We arrived at the airport just a little past noon. It was hot, the worse kind of hot. It was like needles poking into each of my pores. The sun was at its highest and we were in Tuguegarao, the hottest city of the Philippines. I was surprised the airport didn’t have a conveyor belt. When we finally got hold of our luggage, we braved the heat again and rode a tricycle to the van terminal.
To reach our destination, we had to take a butt-numbing 3-hour van ride. On the side of the highway, rice and corn were laid to dry. Only then that I realized why the fields looked like pieces of green and brown cloth stitched together from the plane. Seen up close they formed an attractive field of bounty. On my left and right were rice and corn fields, and I now say that it was the tassels of the corn that made the plains appear brown from up in the sky.
Corn and rice were on the side of the roads until we reached our destination. They were at different stages of being dry. Some were only being spread, some were done drying and already swept to be piled up, and some were already being put into sacks. Some sacks of rice and corn were just left standing or lying on the side of the road.
The sun had started setting when we got out of the van in front of the resort we were going to stay in. The sunset by the beach was perfect with the orange rays spreading in the horizon and illuminating the clouds and the calm turquoise waters.
Early the next morning, it was the full moon we saw over the same calm turquoise waters. We paused to capture the scene then went on with our walk to the highway to hail a tricycle that would bring us to the jump-off point for island hopping.
Sta. Ana is at the north-eastern tip of the Philippines. KM 642, which is the last highway marker in the north of the country, is here. Just across its port is the island of Palaui where the Cape Engaño Lighthouse is located.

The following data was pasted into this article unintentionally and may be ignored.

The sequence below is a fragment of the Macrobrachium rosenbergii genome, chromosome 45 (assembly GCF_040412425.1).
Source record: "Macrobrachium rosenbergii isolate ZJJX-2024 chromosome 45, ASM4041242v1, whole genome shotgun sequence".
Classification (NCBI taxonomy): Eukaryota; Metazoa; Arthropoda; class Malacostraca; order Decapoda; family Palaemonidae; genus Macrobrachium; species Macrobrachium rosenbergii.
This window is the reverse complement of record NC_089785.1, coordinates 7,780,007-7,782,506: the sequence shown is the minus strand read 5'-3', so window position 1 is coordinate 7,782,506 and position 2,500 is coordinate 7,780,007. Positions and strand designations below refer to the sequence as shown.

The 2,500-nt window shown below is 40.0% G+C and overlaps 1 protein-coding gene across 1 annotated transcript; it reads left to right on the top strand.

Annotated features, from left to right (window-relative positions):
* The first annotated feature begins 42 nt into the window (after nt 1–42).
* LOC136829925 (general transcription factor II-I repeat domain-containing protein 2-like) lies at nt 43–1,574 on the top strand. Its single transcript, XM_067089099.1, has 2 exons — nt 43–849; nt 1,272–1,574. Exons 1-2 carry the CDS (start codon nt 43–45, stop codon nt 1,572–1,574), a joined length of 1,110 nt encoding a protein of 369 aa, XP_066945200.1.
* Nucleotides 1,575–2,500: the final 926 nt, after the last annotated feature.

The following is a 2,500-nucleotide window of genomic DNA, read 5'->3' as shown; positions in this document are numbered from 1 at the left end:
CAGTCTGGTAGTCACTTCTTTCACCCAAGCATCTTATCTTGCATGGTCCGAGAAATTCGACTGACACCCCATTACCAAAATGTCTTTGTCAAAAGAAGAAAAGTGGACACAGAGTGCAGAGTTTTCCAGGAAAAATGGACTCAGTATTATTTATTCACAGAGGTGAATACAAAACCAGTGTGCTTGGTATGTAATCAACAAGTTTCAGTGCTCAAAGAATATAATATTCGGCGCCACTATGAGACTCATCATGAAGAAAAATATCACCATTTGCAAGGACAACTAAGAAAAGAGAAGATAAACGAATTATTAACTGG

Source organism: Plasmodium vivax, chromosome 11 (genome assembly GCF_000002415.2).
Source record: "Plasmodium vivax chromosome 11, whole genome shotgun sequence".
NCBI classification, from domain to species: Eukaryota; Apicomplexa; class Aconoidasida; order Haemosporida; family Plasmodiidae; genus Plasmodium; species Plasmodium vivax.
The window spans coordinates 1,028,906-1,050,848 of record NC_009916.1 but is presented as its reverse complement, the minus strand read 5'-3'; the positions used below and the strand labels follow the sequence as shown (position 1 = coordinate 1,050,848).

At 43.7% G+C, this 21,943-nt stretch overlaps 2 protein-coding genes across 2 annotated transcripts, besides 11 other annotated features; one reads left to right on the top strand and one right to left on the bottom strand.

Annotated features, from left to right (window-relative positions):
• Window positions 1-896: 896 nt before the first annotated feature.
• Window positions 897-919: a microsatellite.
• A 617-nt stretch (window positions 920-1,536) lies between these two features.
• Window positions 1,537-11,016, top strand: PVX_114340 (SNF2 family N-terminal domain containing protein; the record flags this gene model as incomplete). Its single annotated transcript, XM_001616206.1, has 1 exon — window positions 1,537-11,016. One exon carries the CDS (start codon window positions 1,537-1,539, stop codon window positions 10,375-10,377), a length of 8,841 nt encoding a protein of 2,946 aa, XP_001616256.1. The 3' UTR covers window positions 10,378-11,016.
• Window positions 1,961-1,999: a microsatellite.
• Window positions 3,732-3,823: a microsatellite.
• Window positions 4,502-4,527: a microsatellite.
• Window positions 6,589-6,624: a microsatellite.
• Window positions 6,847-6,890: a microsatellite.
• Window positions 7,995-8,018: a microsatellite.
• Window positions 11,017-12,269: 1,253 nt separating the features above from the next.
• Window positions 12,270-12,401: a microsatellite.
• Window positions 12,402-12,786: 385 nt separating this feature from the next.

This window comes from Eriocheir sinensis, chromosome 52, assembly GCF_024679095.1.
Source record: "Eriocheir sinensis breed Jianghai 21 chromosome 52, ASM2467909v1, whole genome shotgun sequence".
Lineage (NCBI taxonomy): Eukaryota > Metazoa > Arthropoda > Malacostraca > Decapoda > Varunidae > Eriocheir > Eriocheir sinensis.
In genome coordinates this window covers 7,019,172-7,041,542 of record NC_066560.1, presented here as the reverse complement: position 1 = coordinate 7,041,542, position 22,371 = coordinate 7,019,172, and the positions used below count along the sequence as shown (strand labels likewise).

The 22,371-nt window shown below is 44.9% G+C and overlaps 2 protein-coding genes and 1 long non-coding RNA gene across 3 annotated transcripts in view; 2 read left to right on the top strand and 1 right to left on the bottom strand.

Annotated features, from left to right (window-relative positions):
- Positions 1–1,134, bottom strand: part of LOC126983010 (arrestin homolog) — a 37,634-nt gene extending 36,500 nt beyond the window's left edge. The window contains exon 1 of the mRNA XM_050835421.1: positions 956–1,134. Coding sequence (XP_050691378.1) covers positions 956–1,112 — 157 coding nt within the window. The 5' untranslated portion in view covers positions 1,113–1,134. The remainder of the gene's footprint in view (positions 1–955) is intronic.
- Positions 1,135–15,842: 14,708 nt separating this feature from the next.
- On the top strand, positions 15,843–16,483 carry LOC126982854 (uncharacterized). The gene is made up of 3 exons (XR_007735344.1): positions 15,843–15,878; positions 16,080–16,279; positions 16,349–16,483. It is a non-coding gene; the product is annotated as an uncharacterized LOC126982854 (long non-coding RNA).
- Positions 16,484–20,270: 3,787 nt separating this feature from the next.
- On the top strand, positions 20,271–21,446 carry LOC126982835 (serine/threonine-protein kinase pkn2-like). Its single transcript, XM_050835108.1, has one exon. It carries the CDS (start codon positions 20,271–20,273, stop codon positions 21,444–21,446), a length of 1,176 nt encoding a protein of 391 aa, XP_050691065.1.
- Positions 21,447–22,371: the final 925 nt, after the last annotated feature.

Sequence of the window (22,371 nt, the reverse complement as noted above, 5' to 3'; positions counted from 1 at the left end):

The outrigger boats were ready. The boatmen wore red sweatshirts that had the faces of political figures printed on their backs. It was only weeks away from election day.
Kuya Ronald and Efren were our tour guides for that day. Our first destination was the Cape Engaño Lighthouse. On the way up to the lighthouse we started throwing questions to Kuya Ronald, who tried his best to answer.
“So when is the Survivor team coming?” we asked.
“In May, but not all of us will be working for them,” he said.
Kuya Edwin, the owner of the boat that we contacted for the tour told us prior to the trip that Survivor, the famous reality game show, will be shooting a season on Palaui Island. The locals expressed their concern over the impact of this project to the environment and their lives. Kuya Edwin said even the mayor expressed disapproval and the residents were ready to rally. However, the Cagayan Economic Zone Authority (CEZA) told them that they were the ones who would be working for the project, so they conceded.
“So what will happen then?” we asked.
“Cape Engaño and two more beaches will be off-limits so no visitors can go to these areas. They will be shooting from May to August so less visitors will be coming in for four months. The shoot was supposed to start in March but we asked them to postpone it since many visitors will be coming in for the Holy Week,” Kuya replied.